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How to See the Good in Everything – Cognitive Reframing

what is cognitive reframing

Let’s face it – the current climate in the world can only be described as a shit-uation. Gone is our normality, our everyday security blanket and never have we had less control over what happens to us, but that is where cognitive reframing comes in.

Cognitive reframing can be an extremely effective technique to manage the more stressful periods of our lives (and I don’t think many of us have experienced a more stressful period in our lives than this), if you learn how and when to use it.

The term cognitive reframing is actually pretty new to me, it’s one that the wonderful Sophie Cliff introduced me to (and that she has covered this week in her Practical Positivity podcast) and a technique that I have realised I use on a regular basis without realising.

Being a positive peach, I try to look for the good in everything, but certain life events and situations exhaust my silver linings playbook! However, I now have a new play to add to it and it is one that could help eliminate those frustrating negative thought patterns.

Let’s start at the beginning shall we – as humans we are impacted more by negativity, than positivity … thats why politician’s run smear campaigns against their rivals as opposed to running campaigns that promote themselves. When it comes to voting, we are more likely to remember something negative that one party has said about another, than we are to remember something good they have said about themselves.

It’s our negative bias.

Our thoughts shape our beliefs, our beliefs shape our emotions and our emotions shape our behaviour. So if we want to change how we feel about something, we need to start by using re-framing our thoughts.

But what is cognitive reframing?

In order to fully understand cognitive reframing, we first need to understand that our brains are like our muscles (although anatomically it isn’t one) – they have many different parts and just like when we train our muscles in the gym, the areas of our brains that use most get bigger and stronger.

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Well essentially, cognitive re-framing is like a workout for your mind that strengthen the parts of our brains that control positive emotions so that we can work around our negative bias. And it can be used to help any change that we want to make in our lives – if we want to feel fitter, if we want to believe that we are always being told the truth … the change always begins with our thoughts for that reason.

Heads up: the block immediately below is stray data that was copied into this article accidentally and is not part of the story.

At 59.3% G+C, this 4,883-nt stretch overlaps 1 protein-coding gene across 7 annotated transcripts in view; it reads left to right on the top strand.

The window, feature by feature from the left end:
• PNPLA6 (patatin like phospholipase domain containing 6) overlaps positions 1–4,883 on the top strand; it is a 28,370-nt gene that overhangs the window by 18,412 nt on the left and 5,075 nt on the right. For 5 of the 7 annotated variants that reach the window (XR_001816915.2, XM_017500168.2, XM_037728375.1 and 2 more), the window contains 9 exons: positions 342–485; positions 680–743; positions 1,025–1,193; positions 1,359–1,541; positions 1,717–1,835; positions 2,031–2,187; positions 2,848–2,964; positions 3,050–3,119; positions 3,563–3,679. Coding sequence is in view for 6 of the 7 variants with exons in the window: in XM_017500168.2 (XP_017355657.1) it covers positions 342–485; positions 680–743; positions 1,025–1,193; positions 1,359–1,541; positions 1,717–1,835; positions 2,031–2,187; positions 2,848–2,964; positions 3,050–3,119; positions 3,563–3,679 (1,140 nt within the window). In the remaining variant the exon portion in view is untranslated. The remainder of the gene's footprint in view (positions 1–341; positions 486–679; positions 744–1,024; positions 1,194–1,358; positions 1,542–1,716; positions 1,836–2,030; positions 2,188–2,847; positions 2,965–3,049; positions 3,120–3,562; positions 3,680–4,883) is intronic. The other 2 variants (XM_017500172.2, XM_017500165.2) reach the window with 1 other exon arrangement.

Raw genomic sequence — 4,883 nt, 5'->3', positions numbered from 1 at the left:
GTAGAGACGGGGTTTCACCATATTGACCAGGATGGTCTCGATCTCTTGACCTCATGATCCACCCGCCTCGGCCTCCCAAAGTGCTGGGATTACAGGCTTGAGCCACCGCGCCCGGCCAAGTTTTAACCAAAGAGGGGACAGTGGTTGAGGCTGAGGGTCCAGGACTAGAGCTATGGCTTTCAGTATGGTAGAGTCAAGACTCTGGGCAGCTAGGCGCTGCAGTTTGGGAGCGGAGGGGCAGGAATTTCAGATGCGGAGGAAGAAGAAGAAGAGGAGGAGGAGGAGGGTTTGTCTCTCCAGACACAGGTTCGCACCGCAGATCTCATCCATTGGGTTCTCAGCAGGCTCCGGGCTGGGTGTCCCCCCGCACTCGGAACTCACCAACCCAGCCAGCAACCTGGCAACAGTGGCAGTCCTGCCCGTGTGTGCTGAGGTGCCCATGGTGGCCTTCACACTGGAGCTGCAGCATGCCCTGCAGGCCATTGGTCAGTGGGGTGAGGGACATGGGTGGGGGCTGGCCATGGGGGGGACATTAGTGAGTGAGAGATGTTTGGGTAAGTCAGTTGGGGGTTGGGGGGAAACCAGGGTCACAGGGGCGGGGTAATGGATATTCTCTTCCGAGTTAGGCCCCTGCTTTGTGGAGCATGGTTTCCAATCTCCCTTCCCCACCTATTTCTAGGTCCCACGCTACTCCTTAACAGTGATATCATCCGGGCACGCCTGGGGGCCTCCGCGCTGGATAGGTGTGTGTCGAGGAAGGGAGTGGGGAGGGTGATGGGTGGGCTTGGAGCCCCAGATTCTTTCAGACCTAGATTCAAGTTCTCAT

So how can use cognitive reframing to see the good in everything? Here are a few simple steps that you can take to strengthen your positive bias…


… from your mistakes. Mistakes are otherwise known as ‘cognitive errors’ because they are most frequently caused by an incorrect train of thought or reasoning. This can be because you don’t have all of the facts (aka jump to conclusions) or have a mis-perception of a situation.


… your mental awareness of cognitive errors. Between what happens, you perceiving it, and you drawing conclusions about it, there’s a lot of room for error. However, once you know what to be aware of, you are less likely to jump to conclusions.

If you learn from your mistakes you can train your brain to ‘catch’ yourself in the act, question your reasoning and perceive reality accurately.


… your conclusions. As I mentioned before, as humans we have a pre-tuned negative bias and therefore the most important step of cognitive re-framing is to always challenge the conclusions that you draw.

Often this can simply mean looking at the alternatives.

One thing I frequently re-frame is the actions of other road users; that person who didn’t say thank you when I gave way at a junction may not be being ignorant, they may need to get somewhere urgently to tend to a loved one or they may be on their way to an interview and their mind isn’t focusing on the actions of others, it’s focusing on getting them from A-to-B safely.

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Usually, our decision making process happens at a subconscious level and our brains will quickly run through all of the potential options (how often do you feel you have made decisions on auto pilot for example), and based on our previous experiences. Our brains will only put forward what they feel is the “logical” decision / conclusion to make. By challenging our conclusions, we make our decision making process a conscious stream of thought and allow ourselves to explore the “illogical” options too.

Many of us will have viewed our current situations as negative ones – unable to work, enjoy our favourite pastimes or see loved ones due to the Covid-19 pandemic. However, we can use cognitive reframing to see the good, to challenge our negative thought patterns and make the most of what we have right now.

And if we learn just one lesson from this, isn’t seeing the good a little more often a good one to learn?